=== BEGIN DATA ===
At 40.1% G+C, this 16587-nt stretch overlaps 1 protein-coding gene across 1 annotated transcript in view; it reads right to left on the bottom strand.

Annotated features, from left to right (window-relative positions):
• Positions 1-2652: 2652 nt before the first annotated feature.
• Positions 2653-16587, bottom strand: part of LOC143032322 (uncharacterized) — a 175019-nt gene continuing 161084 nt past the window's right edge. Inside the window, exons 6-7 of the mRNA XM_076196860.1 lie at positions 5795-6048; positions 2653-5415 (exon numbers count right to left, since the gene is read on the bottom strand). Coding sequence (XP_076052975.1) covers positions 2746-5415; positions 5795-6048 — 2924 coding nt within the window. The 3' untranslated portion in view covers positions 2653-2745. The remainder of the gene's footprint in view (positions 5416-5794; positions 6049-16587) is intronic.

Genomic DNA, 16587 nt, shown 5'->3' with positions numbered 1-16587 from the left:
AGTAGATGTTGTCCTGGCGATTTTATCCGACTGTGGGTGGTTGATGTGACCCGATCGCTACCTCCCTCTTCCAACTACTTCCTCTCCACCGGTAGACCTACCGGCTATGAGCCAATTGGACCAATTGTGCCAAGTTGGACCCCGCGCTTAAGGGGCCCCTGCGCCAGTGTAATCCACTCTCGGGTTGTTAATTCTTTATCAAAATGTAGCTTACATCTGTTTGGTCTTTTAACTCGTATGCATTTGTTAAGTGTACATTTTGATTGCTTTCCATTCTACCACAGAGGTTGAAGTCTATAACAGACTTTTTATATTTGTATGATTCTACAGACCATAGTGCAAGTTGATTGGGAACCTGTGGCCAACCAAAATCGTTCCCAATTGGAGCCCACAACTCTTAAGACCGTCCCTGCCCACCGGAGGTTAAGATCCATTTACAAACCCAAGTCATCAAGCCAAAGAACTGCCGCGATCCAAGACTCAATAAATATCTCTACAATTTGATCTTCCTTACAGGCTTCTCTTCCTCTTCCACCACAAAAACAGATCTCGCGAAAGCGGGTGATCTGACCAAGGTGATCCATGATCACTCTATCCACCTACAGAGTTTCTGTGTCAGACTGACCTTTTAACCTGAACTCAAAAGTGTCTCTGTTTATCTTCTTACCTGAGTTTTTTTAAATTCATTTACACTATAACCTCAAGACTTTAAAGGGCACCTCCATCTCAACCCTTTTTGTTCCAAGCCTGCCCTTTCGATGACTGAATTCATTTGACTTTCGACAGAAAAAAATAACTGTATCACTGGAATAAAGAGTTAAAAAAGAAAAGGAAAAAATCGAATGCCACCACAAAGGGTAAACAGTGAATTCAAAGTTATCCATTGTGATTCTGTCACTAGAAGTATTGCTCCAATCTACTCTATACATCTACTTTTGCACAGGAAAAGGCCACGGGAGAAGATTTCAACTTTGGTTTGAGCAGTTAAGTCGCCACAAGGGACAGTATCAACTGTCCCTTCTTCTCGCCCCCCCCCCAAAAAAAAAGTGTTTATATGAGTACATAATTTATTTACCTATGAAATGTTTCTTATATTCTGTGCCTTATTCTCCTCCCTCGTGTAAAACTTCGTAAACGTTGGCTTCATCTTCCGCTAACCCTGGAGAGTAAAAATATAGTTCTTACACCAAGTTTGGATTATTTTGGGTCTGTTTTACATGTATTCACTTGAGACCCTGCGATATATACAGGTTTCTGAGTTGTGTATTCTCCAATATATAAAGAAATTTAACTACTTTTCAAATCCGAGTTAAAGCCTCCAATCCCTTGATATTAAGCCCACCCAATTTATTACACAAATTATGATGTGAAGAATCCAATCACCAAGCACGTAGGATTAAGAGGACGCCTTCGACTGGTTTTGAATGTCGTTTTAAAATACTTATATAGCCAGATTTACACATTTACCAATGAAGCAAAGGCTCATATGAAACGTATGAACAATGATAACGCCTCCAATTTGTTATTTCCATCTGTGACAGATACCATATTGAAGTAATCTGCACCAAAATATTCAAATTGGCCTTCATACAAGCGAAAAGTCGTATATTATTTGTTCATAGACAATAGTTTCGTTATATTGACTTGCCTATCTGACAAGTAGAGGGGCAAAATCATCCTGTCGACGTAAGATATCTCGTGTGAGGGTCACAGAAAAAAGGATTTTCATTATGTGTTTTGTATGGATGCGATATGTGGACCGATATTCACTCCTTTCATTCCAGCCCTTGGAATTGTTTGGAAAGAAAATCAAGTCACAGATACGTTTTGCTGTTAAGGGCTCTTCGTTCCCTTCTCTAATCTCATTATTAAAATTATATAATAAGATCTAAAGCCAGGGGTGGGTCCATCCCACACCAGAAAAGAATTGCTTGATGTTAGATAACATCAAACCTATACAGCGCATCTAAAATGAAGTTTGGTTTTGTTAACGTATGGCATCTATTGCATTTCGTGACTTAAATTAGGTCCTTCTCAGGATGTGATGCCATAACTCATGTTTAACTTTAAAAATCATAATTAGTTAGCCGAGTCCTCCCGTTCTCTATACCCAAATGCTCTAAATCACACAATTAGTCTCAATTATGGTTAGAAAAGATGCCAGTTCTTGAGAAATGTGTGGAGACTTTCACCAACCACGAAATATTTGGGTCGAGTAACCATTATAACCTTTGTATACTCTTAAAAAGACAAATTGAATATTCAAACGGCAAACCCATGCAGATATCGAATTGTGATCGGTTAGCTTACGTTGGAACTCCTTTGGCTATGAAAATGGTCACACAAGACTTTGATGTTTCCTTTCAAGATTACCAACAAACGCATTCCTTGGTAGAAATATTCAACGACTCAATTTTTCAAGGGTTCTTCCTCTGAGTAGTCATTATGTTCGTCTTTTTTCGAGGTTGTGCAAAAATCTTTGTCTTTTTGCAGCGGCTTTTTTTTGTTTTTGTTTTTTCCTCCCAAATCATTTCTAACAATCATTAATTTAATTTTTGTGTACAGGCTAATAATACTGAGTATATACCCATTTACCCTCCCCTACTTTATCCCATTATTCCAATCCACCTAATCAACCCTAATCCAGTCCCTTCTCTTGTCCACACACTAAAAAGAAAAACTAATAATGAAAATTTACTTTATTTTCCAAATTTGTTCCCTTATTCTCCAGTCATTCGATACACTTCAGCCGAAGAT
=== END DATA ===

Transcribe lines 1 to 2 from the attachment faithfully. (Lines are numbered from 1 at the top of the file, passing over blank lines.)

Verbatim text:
At 40.1% G+C, this 16587-nt stretch overlaps 1 protein-coding gene across 1 annotated transcript in view; it reads right to left on the bottom strand.

Annotated features, from left to right (window-relative positions):